When you are juggling a lot of balls, there are a certain number of balls you feel comfortable keeping in the air and one more ball thrown in the mix inevitably means balls will begin dropping on the ground. Nothing could be more of an example of this than the introduction of a new winery building, and the completely new businesses of retail and wholesale wine sales. The success of this venture is key to the continued operation of the farm and vineyard, and need less to say it soared to the top of everyone's priority list almost all the time without exception.
Though Diane was in charge of retail operations along with her normal wine making duties, Rich jumped in to be the primary grounds keeper and I took on the responsibility of bookkeeper and outside sales contact. I did my cursory work in the field, but it was never really enough. Rich found himself torn between doing the required vineyard work, but also trying to keep the winery as spiffy as reasonably possible. When he was mowing the winery grounds, he wasn't pruning or arranging shoots. And Rich is also the age that many of his friends up in New England are getting married, so Rich would disappear in the middle of the season to take a 600 mile jaunt to watch a few "I dos" and share in some pre-wedding parties. Tough to say no to a party which included old friends.
It was a difficult year in the vineyard, not even counting the lack of attention that occurred sometimes.
Our normal budbreak comes in the first week or two of April, and 2016 was no exception. Our Seyval Blancs, Cabernet Franc, and to some extent our Petit Verdot all responded on cue.The downside to this was that we received a couple of killer frosts shortly thereafter. We saw the browning of the buds, but we really didn't know the total extent of the damage until we harvested.
If there is a positive slant to this agonizing loss, it was that the vines have a tendency to over produce additional basal buds and "buds of questionable origin" that will allow us to better balance our fruit growth in the following season. But that is then and this is now. Upon harvest we found that all the substitute growth didn't really help to deter the loss of yield. We easily had a 50% reduction in output when compared to the prior year. This certainly is a bummer but it is a problem more visible 6 months to a year from now when we go looking for the grape juices that eventually lead to bottled wine. There is a commodity market for grapes we can tap into if we need to, but it is better to draw from one's own inventory.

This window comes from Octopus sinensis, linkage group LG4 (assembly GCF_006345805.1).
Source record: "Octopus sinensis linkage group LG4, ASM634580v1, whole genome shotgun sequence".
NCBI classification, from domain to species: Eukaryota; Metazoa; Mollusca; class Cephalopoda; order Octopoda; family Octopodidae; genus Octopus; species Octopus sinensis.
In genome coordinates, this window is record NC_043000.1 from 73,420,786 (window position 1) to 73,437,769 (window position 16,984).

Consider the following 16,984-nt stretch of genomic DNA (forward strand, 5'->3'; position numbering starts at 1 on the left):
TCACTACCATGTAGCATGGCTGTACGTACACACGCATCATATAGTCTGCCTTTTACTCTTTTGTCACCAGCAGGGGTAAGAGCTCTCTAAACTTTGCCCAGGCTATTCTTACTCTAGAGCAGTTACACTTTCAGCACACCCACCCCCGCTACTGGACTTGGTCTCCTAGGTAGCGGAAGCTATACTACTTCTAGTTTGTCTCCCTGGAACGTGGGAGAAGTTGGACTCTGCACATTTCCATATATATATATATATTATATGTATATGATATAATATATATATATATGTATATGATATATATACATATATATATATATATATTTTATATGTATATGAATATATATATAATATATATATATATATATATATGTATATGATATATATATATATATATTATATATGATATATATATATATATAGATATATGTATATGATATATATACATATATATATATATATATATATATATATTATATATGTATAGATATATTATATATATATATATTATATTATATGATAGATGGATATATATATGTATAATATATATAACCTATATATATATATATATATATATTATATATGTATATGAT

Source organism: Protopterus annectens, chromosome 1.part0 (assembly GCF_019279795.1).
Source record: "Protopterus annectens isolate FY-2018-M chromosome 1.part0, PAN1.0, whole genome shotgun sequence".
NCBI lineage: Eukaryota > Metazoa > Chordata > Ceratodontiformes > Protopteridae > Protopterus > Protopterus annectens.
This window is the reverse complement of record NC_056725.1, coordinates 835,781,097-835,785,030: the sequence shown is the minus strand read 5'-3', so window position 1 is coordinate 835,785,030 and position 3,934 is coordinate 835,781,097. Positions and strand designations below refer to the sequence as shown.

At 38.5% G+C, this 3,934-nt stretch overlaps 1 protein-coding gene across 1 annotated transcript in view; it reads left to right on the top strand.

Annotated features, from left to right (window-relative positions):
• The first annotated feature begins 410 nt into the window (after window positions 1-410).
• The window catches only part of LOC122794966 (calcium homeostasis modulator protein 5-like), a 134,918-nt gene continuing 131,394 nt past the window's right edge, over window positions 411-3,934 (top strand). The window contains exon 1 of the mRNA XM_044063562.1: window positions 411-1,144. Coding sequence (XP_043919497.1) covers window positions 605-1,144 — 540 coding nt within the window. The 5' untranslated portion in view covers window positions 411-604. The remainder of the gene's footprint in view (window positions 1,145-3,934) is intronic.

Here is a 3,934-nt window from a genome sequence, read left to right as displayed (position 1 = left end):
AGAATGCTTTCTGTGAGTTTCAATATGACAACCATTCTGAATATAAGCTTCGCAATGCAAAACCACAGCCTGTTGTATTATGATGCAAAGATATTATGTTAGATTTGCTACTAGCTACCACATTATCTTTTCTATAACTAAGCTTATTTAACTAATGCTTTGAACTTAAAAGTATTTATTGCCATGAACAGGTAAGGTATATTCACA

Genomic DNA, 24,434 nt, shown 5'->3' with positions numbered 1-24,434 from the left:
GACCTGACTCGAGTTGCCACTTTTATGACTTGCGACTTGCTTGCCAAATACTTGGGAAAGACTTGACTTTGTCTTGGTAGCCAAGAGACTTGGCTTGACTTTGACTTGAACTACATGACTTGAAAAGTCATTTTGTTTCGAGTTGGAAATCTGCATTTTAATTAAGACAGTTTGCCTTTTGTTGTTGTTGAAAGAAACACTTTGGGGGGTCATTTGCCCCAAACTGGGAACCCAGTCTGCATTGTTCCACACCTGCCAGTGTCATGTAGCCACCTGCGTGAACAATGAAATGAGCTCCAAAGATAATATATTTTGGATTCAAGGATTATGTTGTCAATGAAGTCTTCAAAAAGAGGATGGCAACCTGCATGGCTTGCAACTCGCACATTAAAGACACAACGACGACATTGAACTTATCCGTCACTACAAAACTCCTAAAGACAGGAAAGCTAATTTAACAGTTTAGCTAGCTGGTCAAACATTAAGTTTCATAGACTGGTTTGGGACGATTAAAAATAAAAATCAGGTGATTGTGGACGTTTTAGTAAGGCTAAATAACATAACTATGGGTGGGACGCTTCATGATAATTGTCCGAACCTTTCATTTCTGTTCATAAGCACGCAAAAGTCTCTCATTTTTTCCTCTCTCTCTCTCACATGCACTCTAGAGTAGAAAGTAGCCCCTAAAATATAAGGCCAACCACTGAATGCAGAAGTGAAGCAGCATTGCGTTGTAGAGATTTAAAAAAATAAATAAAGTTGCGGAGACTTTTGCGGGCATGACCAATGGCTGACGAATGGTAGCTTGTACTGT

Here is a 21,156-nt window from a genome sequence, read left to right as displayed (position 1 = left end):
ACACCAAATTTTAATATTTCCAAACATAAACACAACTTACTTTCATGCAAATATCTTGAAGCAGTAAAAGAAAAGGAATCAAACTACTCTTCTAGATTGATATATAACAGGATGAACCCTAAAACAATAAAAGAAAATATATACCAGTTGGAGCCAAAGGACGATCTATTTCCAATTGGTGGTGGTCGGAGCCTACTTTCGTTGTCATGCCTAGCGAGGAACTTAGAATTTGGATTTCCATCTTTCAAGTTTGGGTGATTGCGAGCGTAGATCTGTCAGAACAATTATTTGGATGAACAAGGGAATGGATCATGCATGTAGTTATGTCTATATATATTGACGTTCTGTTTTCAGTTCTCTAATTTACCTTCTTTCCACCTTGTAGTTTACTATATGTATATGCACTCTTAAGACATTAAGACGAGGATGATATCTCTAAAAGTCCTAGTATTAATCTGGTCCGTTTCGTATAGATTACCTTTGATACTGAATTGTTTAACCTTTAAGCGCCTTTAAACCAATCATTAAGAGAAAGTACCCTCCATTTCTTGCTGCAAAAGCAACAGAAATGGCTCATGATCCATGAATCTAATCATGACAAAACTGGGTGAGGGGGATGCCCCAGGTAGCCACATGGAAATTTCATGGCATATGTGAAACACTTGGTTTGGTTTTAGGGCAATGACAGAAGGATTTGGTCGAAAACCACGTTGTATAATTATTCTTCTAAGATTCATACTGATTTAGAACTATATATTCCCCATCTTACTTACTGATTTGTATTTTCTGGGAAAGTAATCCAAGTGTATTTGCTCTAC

Summer went along as expected, though we had more than our fair share of rain. And rain in an established vineyard is an unnecessary evil. Established vines have a very deep root system, so they can get all the water they need from down under. Besides, we have irrigation set up so we can supplement water via this way should we need to.
As Fall approached, we went in to our normal routines, if there is such a thing. When grapes are ready they have to be picked. High humidity generally brings on the molds that are detrimental to producing good grapes. Molds love sugar just as people do, so if a fungus starts to take hold it is only a matter of days before the damage becomes too much. For the most part we stayed ahead of it. You can tell by the number of bee bites you get while picking. Healthy fruit has very little sugar seepage, and wasps and bees tend to not bother you. Once grapes start to pop, whether it be from expanding too fast (caused by rains) rupturing the skin, or by molds attacking the grape and making it soft and oozy, swarms of yellow jackets compete for the sweet fruit.
But it wouldn't be Fall in Virginia if we didn't have to worry about hurricanes coming up the east coast, or swarming in from the Florida panhandle. Hurricane Matthew was the Hurricane this year to contend with. We watched it as it approached from the south and then taking a customary turn up the coast. You see the maps drawn by the weather forecasters that include as many as 15 computer-derived models for likely hurricane paths....all had them getting up to the Carolinas before it turned out to sea. This may seem like a good thing, and I suppose it was, but the winds and rains that reach out from the center path of travel are just as concerning.
OK, we're fine with this. It happens nearly every year so it is no surprise. So let's throw in a twist here. My older son Chris decided to get married during the hurricane season. October 8th. Which overlapped with harvest time. And get married here, in Virginia....at the winery. Hmmmm. If you want to talk about priorities shifting, this is a key example.
As much as Chris did most of the planning and work putting together this wedding, and he really did do nearly all the work, vineyard attention was diminished. We hurried the best we could to pull in all the grapes still on the vines, but we fell significantly short of the job that needed to be done. When the significant day arrived, we hadn't even touched the Scuppernongs, which normally are picked throughout October anyway as they slowly ripen, and we left half of the Nortons still on the vine. Our Cabernet Sauvignon was also ignored, but we didn't expect a big crop of those anyway.
The Nortons took a major beating in the hurricane, while the Scuppernongs were relatively unscathed.
But oh, what a wedding !